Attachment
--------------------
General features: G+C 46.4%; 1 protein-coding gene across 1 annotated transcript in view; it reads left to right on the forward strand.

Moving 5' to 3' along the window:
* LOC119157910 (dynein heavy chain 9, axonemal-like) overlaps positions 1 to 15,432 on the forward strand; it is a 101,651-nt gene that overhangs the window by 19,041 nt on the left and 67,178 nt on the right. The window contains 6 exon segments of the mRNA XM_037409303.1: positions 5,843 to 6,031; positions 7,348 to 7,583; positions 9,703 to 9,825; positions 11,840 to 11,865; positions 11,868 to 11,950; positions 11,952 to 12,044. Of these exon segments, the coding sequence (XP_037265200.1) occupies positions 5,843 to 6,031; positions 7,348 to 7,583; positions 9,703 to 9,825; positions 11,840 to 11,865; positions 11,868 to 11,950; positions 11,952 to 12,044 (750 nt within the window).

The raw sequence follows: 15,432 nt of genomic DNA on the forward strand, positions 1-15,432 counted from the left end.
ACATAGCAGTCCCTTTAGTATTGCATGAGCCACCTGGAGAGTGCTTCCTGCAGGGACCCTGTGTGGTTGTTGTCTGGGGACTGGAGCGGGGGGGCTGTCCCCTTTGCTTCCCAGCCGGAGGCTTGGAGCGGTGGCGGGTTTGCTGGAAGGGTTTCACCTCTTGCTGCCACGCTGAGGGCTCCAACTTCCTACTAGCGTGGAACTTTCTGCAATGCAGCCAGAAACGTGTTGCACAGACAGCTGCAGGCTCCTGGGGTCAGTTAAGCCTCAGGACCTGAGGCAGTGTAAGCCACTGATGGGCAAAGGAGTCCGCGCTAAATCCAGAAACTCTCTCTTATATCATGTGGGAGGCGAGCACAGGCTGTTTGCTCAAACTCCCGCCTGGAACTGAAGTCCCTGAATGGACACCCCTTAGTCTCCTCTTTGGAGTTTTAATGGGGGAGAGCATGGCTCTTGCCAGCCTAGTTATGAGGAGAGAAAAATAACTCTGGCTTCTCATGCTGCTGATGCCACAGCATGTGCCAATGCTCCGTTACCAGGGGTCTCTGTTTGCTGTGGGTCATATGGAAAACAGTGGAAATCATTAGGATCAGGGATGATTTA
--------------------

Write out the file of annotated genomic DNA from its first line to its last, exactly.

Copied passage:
General features: G+C 46.4%; 1 protein-coding gene across 1 annotated transcript in view; it reads left to right on the forward strand.

Moving 5' to 3' along the window:
* LOC119157910 (dynein heavy chain 9, axonemal-like) overlaps positions 1 to 15,432 on the forward strand; it is a 101,651-nt gene that overhangs the window by 19,041 nt on the left and 67,178 nt on the right. The window contains 6 exon segments of the mRNA XM_037409303.1: positions 5,843 to 6,031; positions 7,348 to 7,583; positions 9,703 to 9,825; positions 11,840 to 11,865; positions 11,868 to 11,950; positions 11,952 to 12,044. Of these exon segments, the coding sequence (XP_037265200.1) occupies positions 5,843 to 6,031; positions 7,348 to 7,583; positions 9,703 to 9,825; positions 11,840 to 11,865; positions 11,868 to 11,950; positions 11,952 to 12,044 (750 nt within the window).

The raw sequence follows: 15,432 nt of genomic DNA on the forward strand, positions 1-15,432 counted from the left end.
ACATAGCAGTCCCTTTAGTATTGCATGAGCCACCTGGAGAGTGCTTCCTGCAGGGACCCTGTGTGGTTGTTGTCTGGGGACTGGAGCGGGGGGGCTGTCCCCTTTGCTTCCCAGCCGGAGGCTTGGAGCGGTGGCGGGTTTGCTGGAAGGGTTTCACCTCTTGCTGCCACGCTGAGGGCTCCAACTTCCTACTAGCGTGGAACTTTCTGCAATGCAGCCAGAAACGTGTTGCACAGACAGCTGCAGGCTCCTGGGGTCAGTTAAGCCTCAGGACCTGAGGCAGTGTAAGCCACTGATGGGCAAAGGAGTCCGCGCTAAATCCAGAAACTCTCTCTTATATCATGTGGGAGGCGAGCACAGGCTGTTTGCTCAAACTCCCGCCTGGAACTGAAGTCCCTGAATGGACACCCCTTAGTCTCCTCTTTGGAGTTTTAATGGGGGAGAGCATGGCTCTTGCCAGCCTAGTTATGAGGAGAGAAAAATAACTCTGGCTTCTCATGCTGCTGATGCCACAGCATGTGCCAATGCTCCGTTACCAGGGGTCTCTGTTTGCTGTGGGTCATATGGAAAACAGTGGAAATCATTAGGATCAGGGATGATTTA